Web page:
Queen of the Sun by Taggart Siegel and Jon Betz (editors)
|Queen of the Sun by Taggart Siegel and Jon Betz (editors)|
|Category: Popular Science|
|Reviewer: Andy Lancaster|
|Summary: Sometimes you come across books that you wish you had read many years ago, and this study of 'what the bees are telling us' is one such book. A collection of essays, and beautiful images, looking at different aspects of bees and beekeeping in the contemporary world, this warns, reveals, astounds and conveys the essence of beekeeping, while at the same time revealing much more, the ways in which we can understand our own place in the ecosystem.|
|Buy? Yes||Borrow? Yes|
|Pages: 160||Date: November 2011|
|Publisher: Clairview Books|
I kept bees for 5 or 6 years and read many books about the subject, all of the 'how to..' or 'the science of… variety. But this book is a revelation as it genuinely tries to celebrate bees, capturing the real 'feel' of beekeeping - I wish I had come across this much sooner. For Siegel and Betz have collected a series of short articles, poems and essays not about the technique and science of the craft, but about the purpose and 'soul' behind it.
The main theme behind the book (and film they made) is the problem of Colony Collapse, the sudden death of whole hives, and what this should tell us about the health of the bees and of our whole ecosystem. Writers like Hauk and Patel try to explore the possible roots and causes of Colony Collapse, and predict how this might affect the whole business of pollination of plants, and thus of agriculture and gardening.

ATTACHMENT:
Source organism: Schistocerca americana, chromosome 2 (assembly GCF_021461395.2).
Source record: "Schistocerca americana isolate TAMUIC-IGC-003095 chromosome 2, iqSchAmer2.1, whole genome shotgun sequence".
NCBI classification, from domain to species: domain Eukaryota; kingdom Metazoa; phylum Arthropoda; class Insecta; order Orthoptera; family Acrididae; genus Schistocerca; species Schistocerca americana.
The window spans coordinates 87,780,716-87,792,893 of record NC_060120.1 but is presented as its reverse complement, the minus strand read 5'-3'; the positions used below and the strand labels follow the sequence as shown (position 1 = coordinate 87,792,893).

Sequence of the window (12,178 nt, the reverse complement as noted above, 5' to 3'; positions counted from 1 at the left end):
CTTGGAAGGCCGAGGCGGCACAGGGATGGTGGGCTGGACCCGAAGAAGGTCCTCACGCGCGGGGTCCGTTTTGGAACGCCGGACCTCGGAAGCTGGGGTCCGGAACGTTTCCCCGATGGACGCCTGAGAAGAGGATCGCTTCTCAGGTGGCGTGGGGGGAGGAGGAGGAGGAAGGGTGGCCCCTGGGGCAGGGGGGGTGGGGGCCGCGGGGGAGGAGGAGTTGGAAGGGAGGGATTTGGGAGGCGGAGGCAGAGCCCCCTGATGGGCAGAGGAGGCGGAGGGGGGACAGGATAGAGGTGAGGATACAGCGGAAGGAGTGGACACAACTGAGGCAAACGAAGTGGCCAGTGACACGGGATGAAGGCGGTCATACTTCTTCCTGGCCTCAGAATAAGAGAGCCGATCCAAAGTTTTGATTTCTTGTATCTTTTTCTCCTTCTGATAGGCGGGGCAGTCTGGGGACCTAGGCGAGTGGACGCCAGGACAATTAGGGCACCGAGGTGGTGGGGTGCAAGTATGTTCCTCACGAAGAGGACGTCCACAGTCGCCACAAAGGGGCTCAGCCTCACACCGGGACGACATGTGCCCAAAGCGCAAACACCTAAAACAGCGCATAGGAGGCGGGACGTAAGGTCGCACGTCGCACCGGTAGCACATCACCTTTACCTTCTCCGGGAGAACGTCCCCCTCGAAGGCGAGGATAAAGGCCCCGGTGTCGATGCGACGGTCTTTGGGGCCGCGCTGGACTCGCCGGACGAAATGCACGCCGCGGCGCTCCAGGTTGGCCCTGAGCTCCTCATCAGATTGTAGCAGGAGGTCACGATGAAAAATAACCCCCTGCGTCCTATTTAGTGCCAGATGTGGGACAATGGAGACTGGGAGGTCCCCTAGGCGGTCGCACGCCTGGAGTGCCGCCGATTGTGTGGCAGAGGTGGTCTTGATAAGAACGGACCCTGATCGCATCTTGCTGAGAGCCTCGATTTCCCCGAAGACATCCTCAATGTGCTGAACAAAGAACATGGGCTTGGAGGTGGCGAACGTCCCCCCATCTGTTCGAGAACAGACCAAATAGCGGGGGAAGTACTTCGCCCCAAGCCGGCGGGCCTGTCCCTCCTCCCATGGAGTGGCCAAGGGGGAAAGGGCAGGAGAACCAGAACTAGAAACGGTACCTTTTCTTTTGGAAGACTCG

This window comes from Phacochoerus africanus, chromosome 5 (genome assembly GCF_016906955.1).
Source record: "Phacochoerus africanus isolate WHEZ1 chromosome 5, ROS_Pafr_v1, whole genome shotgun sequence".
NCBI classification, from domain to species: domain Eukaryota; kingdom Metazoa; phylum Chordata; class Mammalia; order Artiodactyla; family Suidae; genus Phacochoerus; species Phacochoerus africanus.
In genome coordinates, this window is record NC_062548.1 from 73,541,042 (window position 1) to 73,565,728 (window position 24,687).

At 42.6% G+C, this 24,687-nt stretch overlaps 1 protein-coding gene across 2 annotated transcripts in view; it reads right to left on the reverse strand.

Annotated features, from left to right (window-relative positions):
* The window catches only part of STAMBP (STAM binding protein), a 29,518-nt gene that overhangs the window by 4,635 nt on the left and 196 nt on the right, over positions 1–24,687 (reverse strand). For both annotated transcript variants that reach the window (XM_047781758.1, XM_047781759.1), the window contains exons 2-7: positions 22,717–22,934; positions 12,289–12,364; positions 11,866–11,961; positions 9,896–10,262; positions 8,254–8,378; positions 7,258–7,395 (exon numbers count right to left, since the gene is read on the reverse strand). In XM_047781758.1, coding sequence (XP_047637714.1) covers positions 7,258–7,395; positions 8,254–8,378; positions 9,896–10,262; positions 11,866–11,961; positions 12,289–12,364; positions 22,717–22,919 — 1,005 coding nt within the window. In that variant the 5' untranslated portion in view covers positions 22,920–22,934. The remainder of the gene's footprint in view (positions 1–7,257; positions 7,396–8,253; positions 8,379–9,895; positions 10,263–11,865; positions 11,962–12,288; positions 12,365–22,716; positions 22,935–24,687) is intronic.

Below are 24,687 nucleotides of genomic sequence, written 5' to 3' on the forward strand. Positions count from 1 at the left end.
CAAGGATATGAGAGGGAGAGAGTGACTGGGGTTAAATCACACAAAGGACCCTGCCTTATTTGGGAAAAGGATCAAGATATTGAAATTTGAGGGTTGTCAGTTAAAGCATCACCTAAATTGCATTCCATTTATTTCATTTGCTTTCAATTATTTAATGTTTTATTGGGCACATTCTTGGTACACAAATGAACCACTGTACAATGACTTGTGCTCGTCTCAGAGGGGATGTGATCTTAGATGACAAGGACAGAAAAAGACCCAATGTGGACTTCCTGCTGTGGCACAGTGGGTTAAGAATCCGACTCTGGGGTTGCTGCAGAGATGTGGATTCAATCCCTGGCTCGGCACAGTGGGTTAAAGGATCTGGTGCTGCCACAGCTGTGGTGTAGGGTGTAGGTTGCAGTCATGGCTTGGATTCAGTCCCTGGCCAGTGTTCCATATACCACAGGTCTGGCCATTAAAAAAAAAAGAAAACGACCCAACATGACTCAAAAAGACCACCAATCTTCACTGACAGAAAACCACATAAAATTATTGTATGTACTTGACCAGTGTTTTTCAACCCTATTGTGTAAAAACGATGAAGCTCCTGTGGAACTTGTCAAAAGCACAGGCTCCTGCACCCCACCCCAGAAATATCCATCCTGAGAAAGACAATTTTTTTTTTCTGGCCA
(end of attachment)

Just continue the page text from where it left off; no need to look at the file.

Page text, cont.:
But this isn't merely a doom and gloom treatise. These writers and others also try to demonstrate there is an 'interconnectedness' of things on earth, and in fact the demise of so many bees is actually sending an important signal for us to change our behaviour and attitude towards agricultural production.
And the eclectic range of material in the book isn't just apocalyptic science, for the most powerful passages are the poetic and lyrical. Some of the best writing for me describes the fascination of the hive itself, and of the inexpressible sense of warmth and beauty that seems to ooze from the hum and warmth of the bees en masse.
Although some sections might reiterate key ideas, and some may be a little too 'New Age' for some tastes, in fact they all combine to create something of that spirit which you will see in stunning photographs of beekeepers themselves – a sense of complete wonderment that has kept me and I'm sure many others stood beside hives on a warm day doing nothing but watching the intricate dances and flights of thousands of insects, as they fly in and out of the hive.
So this account captures some of the transcendent joy that is keeping bees, but contrasts this strongly with the major case common to all the writers in this anthology, that treating agriculture as a commodity, turning bees into mere honey producers as opposed to living, elegant colonies of life and living beings is a sure way in the end to court disaster.
Perhaps it is because I have only just read it, but the general thesis of this book reminds me a great deal of Escape from Bubbleworld by Keith Skene, a very scientific approach to just the same ideas of an interconnected ecosystem which feeds back its problems and 'sickness' if only we are prepared to listen. And of course this interconnectedness of things is nowhere better or more beautifully expressed than in Silent Spring by Rachel Carson.
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You can read more book reviews or buy Queen of the Sun by Taggart Siegel and Jon Betz (editors) at Amazon.com.
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